THE CHURCH VANISHES

I am a member of the Episcopal Church, USA (hereafter TEC). I am increasingly worried that in a few years, I might be THE member of the Episcopal Church, USA, the last of my kind.

As Rod Dreher, Ross Douthat and others have pointed out, the church has just issued a summary of its attendance statistics from 2000 to 2010, and they are incredibly bad even by the standards of liberal mainline denominations. Nationwide, average Sunday attendance fell by 23 percent in that short decade, from 857,000 to 658,000. In some dioceses, though, the contraction was far worse – 72 percent in Pittsburgh, 73 percent in Fort Worth, 80 percent in San Joaquin. Now, there is limited comfort in these statistics, because some at least of the factors causing decline will not recur in the next decade. As these three dioceses show, part of the fall in numbers involved the defection of Episcopal believers to new and more conservative Anglican denominations, formed in protest against TEC’s liberal stance on issues of sexuality and morality. As these traditionalists have already gone, they no longer survive to flee again. Dare we hope that if those ideological battles are not exactly over, yet the worst is probably past?

Having said this, in other ways the figures are actually worse than they appear, as the attendance figures represent a net, combining losses and gains. In fact, many Episcopal churches actually added members in the decade from Catholics fleeing that church – usually on those familiar matters of gender and sexuality. So the overall fall of 23 percent includes those new additions, minus a catastrophic exodus of more traditional Episcopalians.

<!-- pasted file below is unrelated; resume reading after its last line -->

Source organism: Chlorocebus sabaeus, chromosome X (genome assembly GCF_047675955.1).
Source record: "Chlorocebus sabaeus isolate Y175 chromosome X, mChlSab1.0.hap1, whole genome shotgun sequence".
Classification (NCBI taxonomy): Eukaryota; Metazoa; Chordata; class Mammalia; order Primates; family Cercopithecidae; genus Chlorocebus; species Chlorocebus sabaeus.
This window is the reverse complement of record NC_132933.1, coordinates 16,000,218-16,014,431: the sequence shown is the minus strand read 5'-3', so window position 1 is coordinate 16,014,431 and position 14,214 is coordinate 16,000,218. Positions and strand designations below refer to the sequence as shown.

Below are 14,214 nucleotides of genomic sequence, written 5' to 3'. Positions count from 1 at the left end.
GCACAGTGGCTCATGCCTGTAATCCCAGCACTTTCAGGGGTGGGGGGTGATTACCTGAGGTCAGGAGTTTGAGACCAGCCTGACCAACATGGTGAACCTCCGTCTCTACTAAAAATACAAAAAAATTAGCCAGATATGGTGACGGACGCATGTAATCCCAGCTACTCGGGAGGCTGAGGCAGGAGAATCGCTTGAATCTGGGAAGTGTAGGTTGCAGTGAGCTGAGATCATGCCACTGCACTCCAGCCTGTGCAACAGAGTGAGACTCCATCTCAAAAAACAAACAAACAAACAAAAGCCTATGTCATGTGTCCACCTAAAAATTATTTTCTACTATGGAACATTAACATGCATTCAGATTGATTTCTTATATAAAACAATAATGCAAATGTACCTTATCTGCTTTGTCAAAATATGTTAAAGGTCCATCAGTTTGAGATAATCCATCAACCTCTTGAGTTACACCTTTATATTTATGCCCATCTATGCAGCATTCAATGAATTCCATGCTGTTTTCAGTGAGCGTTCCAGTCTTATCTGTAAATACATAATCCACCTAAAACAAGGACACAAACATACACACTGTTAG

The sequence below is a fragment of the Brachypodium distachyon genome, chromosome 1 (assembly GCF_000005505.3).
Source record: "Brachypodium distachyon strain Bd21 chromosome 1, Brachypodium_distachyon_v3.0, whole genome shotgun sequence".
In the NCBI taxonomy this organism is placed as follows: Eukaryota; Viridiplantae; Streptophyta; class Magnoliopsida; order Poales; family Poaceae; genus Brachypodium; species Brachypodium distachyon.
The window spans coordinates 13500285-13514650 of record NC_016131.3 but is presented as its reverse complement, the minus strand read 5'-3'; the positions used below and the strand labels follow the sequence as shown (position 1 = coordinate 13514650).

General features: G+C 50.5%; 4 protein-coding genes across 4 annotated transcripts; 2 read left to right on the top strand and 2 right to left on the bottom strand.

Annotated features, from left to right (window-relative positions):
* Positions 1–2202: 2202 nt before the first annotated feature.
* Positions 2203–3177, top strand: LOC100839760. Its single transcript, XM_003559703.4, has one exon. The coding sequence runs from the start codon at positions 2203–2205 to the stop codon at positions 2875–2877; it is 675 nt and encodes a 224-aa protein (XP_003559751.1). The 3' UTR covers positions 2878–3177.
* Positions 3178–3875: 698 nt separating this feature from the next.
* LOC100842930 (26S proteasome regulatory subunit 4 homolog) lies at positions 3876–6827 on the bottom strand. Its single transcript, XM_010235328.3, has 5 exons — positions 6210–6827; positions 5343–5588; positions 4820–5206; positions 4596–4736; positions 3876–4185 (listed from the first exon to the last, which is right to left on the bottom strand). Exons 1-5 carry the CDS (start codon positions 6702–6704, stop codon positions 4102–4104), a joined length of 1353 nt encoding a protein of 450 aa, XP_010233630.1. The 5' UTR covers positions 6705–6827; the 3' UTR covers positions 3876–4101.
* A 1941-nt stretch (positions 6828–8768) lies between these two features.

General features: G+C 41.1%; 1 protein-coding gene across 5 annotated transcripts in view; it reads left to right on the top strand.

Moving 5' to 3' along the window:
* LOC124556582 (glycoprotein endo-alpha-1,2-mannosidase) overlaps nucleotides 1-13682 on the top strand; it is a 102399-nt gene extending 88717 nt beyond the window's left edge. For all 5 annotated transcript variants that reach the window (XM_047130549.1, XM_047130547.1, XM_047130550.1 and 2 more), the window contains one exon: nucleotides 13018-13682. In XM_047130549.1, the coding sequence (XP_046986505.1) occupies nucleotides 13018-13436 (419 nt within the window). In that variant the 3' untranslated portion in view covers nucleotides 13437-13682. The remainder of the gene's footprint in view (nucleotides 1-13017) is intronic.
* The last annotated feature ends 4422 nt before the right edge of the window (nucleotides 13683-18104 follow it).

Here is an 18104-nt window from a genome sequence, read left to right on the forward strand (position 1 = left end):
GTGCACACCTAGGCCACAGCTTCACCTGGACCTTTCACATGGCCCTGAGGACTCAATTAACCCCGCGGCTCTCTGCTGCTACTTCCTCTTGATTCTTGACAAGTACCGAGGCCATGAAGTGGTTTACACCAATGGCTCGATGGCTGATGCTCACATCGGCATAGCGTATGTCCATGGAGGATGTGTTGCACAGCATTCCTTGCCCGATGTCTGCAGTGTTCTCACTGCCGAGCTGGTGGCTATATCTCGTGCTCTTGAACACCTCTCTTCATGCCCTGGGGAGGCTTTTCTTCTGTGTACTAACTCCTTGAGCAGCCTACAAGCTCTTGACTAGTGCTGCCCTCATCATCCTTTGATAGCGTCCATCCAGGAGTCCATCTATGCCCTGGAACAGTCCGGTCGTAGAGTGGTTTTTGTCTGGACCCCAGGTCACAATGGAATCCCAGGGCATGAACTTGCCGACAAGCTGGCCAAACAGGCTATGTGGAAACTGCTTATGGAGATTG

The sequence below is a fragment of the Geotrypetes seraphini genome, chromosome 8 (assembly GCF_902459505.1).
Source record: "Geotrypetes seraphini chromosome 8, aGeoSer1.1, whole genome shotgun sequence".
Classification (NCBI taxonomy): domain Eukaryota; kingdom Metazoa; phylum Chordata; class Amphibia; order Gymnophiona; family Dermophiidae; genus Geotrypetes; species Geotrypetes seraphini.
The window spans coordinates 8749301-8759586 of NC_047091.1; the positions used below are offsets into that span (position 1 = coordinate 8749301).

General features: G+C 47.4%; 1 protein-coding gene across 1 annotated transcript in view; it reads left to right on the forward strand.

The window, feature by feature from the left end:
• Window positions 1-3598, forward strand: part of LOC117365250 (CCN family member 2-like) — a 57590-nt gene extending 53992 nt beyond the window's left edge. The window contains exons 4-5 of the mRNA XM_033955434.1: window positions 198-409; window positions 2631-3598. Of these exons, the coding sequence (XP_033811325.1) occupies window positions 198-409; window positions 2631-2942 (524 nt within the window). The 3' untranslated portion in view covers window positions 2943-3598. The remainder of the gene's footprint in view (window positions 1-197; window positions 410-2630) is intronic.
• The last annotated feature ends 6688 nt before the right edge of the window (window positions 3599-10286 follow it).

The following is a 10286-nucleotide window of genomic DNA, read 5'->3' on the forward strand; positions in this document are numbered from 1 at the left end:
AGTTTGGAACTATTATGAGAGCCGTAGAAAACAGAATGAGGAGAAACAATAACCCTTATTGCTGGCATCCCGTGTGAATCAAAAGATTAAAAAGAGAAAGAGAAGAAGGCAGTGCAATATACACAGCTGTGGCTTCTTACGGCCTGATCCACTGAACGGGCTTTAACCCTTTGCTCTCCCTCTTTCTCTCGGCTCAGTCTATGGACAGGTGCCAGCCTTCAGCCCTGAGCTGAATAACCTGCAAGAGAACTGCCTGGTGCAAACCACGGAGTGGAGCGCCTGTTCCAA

Even apart from the statistics of decline, it is sobering to see the tiny scale of the dioceses that remain. Of a hundred TEC dioceses in the continental US, a sixth cannot muster average Sunday attendances of 2,000, not enough to constitute a single megachurch. Fewer than a quarter of the dioceses have ten thousand or more Sunday attenders. One would think that consolidation and merging of those small and struggling dioceses has to be high on the agenda of church authorities.

Overall, we really have to ask how long a church can survive with statistics like this, and when the time has come to admit that the patient cannot be revived.

TEC? DNR.

My main worry is that TEC authorities are huddled around trying to respond to this crisis, and deciding that the church must conform its values still more closely to those of secular society – you know, to become truly relevant, to face the challenges of the 1970s.

In conclusion, I just offer one wholly scientific theory that I just invented: The numerical growth and success of a religious denomination is inversely proportionate to the favorable treatment it receives in major liberal media outlets (New York Times, Washington Post, Nation, New Republic). Examples? The Episcopal Church USA versus Mormons or Catholics; Episcopalians/Anglicans in North America versus Africa.

Anyone care to test that hypothesis?


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